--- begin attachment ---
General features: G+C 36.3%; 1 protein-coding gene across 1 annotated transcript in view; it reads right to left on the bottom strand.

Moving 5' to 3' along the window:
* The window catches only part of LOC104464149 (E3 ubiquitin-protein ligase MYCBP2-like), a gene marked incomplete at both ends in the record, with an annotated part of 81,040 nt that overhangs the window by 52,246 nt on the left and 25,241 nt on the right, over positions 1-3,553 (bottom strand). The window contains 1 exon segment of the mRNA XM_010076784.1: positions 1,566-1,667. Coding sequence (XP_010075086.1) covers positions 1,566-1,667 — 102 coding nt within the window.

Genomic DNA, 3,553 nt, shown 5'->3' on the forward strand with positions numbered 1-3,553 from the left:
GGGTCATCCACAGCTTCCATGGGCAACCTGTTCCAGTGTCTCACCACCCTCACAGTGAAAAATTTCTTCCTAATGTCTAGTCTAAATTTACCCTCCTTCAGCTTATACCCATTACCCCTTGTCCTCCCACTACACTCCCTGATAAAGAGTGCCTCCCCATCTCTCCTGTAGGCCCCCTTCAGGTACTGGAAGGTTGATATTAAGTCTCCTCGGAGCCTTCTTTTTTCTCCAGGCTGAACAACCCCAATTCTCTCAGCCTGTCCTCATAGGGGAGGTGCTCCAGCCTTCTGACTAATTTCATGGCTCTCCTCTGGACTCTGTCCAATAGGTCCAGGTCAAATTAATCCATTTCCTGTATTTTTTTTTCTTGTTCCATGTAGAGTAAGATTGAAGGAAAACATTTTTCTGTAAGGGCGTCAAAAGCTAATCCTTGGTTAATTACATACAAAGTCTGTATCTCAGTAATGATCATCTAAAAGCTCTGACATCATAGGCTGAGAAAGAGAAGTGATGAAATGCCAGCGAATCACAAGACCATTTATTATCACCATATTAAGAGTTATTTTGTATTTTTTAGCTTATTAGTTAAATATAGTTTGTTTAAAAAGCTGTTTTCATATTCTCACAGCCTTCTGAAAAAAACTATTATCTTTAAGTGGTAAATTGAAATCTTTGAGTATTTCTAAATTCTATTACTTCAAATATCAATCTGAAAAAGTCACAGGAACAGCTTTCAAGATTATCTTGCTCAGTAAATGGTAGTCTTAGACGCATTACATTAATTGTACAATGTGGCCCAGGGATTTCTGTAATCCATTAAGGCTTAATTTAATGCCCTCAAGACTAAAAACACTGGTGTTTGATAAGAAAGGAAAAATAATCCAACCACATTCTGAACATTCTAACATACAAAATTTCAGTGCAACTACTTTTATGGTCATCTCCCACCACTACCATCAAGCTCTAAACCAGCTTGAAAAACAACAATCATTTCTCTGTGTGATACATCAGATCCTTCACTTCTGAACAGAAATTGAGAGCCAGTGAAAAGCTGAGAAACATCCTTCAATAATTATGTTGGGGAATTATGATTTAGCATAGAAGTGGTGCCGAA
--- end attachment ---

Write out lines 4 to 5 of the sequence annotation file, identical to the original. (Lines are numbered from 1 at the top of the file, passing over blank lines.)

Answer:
Genomic DNA, 3,553 nt, shown 5'->3' on the forward strand with positions numbered 1-3,553 from the left:
GGGTCATCCACAGCTTCCATGGGCAACCTGTTCCAGTGTCTCACCACCCTCACAGTGAAAAATTTCTTCCTAATGTCTAGTCTAAATTTACCCTCCTTCAGCTTATACCCATTACCCCTTGTCCTCCCACTACACTCCCTGATAAAGAGTGCCTCCCCATCTCTCCTGTAGGCCCCCTTCAGGTACTGGAAGGTTGATATTAAGTCTCCTCGGAGCCTTCTTTTTTCTCCAGGCTGAACAACCCCAATTCTCTCAGCCTGTCCTCATAGGGGAGGTGCTCCAGCCTTCTGACTAATTTCATGGCTCTCCTCTGGACTCTGTCCAATAGGTCCAGGTCAAATTAATCCATTTCCTGTATTTTTTTTTCTTGTTCCATGTAGAGTAAGATTGAAGGAAAACATTTTTCTGTAAGGGCGTCAAAAGCTAATCCTTGGTTAATTACATACAAAGTCTGTATCTCAGTAATGATCATCTAAAAGCTCTGACATCATAGGCTGAGAAAGAGAAGTGATGAAATGCCAGCGAATCACAAGACCATTTATTATCACCATATTAAGAGTTATTTTGTATTTTTTAGCTTATTAGTTAAATATAGTTTGTTTAAAAAGCTGTTTTCATATTCTCACAGCCTTCTGAAAAAAACTATTATCTTTAAGTGGTAAATTGAAATCTTTGAGTATTTCTAAATTCTATTACTTCAAATATCAATCTGAAAAAGTCACAGGAACAGCTTTCAAGATTATCTTGCTCAGTAAATGGTAGTCTTAGACGCATTACATTAATTGTACAATGTGGCCCAGGGATTTCTGTAATCCATTAAGGCTTAATTTAATGCCCTCAAGACTAAAAACACTGGTGTTTGATAAGAAAGGAAAAATAATCCAACCACATTCTGAACATTCTAACATACAAAATTTCAGTGCAACTACTTTTATGGTCATCTCCCACCACTACCATCAAGCTCTAAACCAGCTTGAAAAACAACAATCATTTCTCTGTGTGATACATCAGATCCTTCACTTCTGAACAGAAATTGAGAGCCAGTGAAAAGCTGAGAAACATCCTTCAATAATTATGTTGGGGAATTATGATTTAGCATAGAAGTGGTGCCGAA